Two items from Lockwood et. al. (2002) were used to measure  interpersonal social comparisons. Respondents were also asked to compare their performance to their team members on a 9 point scale. Respondents were then asked "how likely is it that you will perform like this member?" This question was also measured on a 9 point scale.  Three items from Tjosvold et. al. (2004) were used to assessed cooperative goals within the team based on a 5 point scale. Interpersonal harming  was measured using peer ratings developed by Cohen-Charash & Muelle (2007), which distinguishes between six types of harmful behaviors. In study 2, supervisors were asked to evaluate each team's performance.

Researchers found a three-way interaction between social comparison, anticipated future performance, an cooperative team goals with statistical significance in Study 1 (B = .07, p<.01) and Study 2 (B = .06, p<.001). This suggests that teams with less cooperative goals and an individual exhibiting a upward comparison was positively related to the possibility harming a target when the expected future performance was considered low to the target.  However, when expected future performance was high, there was no relationship to social comparison. Furthermore, when highly cooperative team goals were established,  then there was no relationship with interpersonal harming and/or social comparison.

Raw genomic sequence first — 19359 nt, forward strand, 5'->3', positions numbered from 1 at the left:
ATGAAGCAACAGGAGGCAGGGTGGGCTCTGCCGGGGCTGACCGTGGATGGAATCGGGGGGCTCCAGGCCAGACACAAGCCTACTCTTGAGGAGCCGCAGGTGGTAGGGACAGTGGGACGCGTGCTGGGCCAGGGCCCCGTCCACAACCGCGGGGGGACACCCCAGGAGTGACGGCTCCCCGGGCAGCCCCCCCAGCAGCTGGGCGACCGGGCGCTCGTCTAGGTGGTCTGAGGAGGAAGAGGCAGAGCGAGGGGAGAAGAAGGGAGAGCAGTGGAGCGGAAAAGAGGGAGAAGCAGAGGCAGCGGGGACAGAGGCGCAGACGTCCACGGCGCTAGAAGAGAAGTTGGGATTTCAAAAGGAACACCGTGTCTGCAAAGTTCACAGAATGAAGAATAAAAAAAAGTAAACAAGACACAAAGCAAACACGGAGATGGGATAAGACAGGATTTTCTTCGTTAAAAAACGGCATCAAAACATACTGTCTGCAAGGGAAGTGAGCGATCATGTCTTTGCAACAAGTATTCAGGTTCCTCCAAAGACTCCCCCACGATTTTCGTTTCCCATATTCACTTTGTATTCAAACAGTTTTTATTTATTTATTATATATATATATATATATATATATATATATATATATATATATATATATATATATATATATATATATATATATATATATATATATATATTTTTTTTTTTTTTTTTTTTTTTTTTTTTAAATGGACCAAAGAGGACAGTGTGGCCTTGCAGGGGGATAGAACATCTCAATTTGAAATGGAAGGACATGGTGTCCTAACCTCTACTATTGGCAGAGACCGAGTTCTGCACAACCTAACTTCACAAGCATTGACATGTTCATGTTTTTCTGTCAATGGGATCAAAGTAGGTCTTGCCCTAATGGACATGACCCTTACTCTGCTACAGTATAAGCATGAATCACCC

Results revealed that harmful behavior was positively correlated with upward comparison and negatively related to expected future performance. However, these results were only applicable to Study 1 and not Study 2. In both studies, it was found that interpersonal harming and cooperative team goals were negatively correlated. Results continued to show that team members were more likely to to harm others when there was an upward performance comparison accompanied with low expectations of future performance.

Results of this study suggest that establishing team goals is crucial to reduce the likelihood of toxic behaviors occurring. When goals are not established or agreed, individuals are more likely to compare themselves to others and possibly cause interpersonal harm. Therefore, to increase the chance of team success, teams should establish goals from the start and ensure that everyone agrees with them. This will reduce the possibility of team members comparing themselves to one another and instead create a sense of community, in which the perceived success of the individual depends on the success of the team.